Year-end earnings surprises and continuous disclosure: COVID-19 impact
With the financial year end (or half year) looming for many companies and the impact of COVID-19 over the last few months becoming clearer, ASX listed companies need to think carefully about their market disclosure obligations.
The Australian Bureau of Statistics conducted a 'Business Impacts of COVID-19' survey of 2000 businesses between 10-17 June 2020 which provides a snapshot of how the virus is affecting companies. The survey showed that approximately two-thirds of companies experienced a decline in revenue when compared against the same period last year and only 8% posted an increase in revenue. The survey goes on to indicate that 26% of businesses suffered a revenue fall of up to 25%; 37% lost 25-50%; 17% posted a 50-75% fall and 14% suffered a reduction of more than 75% of their revenue.
In light of the impact of COVID-19 on their businesses, a significant number of listed companies have already withdrawn forecasts or guidance to the market. However, as results for the financial year or half year ending 30 June 2020 are being finalised over the coming days, companies need to consider whether a further disclosure obligation is triggered beyond their usual financial reporting in August.
While the Federal Government introduced changes in May 2020 which limit civil liability for companies and their officers for a breach of continuous disclosure obligations in light of COVID-19 uncertainties, the continuous disclosure test and criminal liability and misleading and deceptive conduct provisions remain unchanged. In addition, while ASX has released some guidance around continuous disclosure with respect to COVID-19 impacts on future operations or results, this has not touched on disclosure around year end results.
What needs to be disclosed and when?
In the absence of any specific new guidance, the standard ASX and Corporations Act disclosure provisions apply with respect to continuous disclosure of changes to financial results from market expectations.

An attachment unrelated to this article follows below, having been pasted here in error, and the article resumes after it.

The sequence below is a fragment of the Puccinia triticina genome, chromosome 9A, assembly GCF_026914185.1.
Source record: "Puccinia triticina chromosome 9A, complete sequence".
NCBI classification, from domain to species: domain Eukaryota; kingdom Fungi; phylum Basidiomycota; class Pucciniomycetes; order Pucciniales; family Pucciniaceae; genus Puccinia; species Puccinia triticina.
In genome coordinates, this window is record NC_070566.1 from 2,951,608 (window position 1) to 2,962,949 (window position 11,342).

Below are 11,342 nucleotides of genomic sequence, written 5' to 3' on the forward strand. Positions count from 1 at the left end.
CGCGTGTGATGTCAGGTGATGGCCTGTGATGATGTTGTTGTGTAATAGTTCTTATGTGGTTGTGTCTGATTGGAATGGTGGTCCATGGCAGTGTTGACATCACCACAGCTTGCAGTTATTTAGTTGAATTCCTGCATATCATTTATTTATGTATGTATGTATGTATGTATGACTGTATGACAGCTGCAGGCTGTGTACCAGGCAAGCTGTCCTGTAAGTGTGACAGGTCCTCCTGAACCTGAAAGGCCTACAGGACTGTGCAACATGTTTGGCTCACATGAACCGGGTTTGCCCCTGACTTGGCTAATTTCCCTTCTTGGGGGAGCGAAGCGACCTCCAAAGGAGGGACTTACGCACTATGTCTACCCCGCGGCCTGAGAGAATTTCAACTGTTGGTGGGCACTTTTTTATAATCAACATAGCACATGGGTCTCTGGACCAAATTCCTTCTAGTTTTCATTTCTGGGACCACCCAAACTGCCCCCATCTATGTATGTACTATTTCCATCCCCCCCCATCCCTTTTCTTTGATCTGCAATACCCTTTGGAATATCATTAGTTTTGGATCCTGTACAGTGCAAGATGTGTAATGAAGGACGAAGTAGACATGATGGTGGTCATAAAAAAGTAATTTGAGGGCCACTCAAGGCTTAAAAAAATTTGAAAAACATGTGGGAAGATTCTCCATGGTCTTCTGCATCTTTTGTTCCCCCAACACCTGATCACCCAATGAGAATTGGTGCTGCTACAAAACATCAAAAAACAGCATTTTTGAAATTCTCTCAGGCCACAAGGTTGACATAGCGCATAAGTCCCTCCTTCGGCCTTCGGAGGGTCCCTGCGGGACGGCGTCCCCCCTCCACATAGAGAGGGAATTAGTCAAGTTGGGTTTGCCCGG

Under ASX Listing Rule 3.1, once an entity is or becomes aware of any information that a reasonable person would expect to have a material effect on the price or value of the entity’s securities, it must immediately tell ASX that information unless it can rely on one of the disclosure exceptions under Listing Rule 3.1A such as the information being ‘insufficiently definite to warrant disclosure’.
Ordinarily, a company’s earnings for a reporting period are not required to be disclosed to the market until the applicable reporting date under the ASX Listing Rules, e.g. preliminary final results must by released by the end of August for companies with a 30 June year end. However, ASX guidance makes clear that if an entity becomes aware that its earnings for the current reporting period will differ materially from market expectations, this must be immediately announced to the market if the difference may have a material effect on the price or value of its securities.
As many companies, particularly within severely impacted sectors such as travel, entertainment and recreation, will have suffered material decreases in revenue and/or profits from the corresponding period last year, once results for the period become clear in the lead up to or shortly following 30 June, if the change is market sensitive there will need to be an immediate announcement to the market rather than waiting for audited results to be finalised.
Boards should consider:
- What the market expectations are for the company’s results. These will be derived from:
- the company’s guidance to the market if a forecast for the reporting period has been provided and not withdrawn; or
- analysts’ consensus forecasts, many of which will have been updated to reflect the anticipated impact of COVID-19; or
- in the absence of the above, the financial results for the corresponding period last year.
- Has there been a material change (up or down) from market expectations? While ASX guidance no longer provides any specific thresholds for companies who have not released guidance, a commonly used rule of thumb based on Australian Accounting Standards is that a change of more than 10% is likely to be material and a change of less than 5% is unlikely to be material.
- Is the change materially price sensitive? This requires a judgement by directors taking into account factors including the extent of the change from market expectations and whether the company is generally valued on short term earnings. For smaller companies without analyst coverage, this is more likely to be the case unless the anticipated drop in revenue has already been announced to the market.
- Whether previous announcements released to the market around the impact of COVID-19 have already adequately disclosed the financial impact on the company’s revenues or profits.
If the Board determines that there is a materially price sensitive change from market expectations, an announcement needs to be made to the market immediately upon there being sufficient certainty around the numbers for the reporting period and the announcement must indicate not only that there will be a change from expectations but the magnitude of the change.
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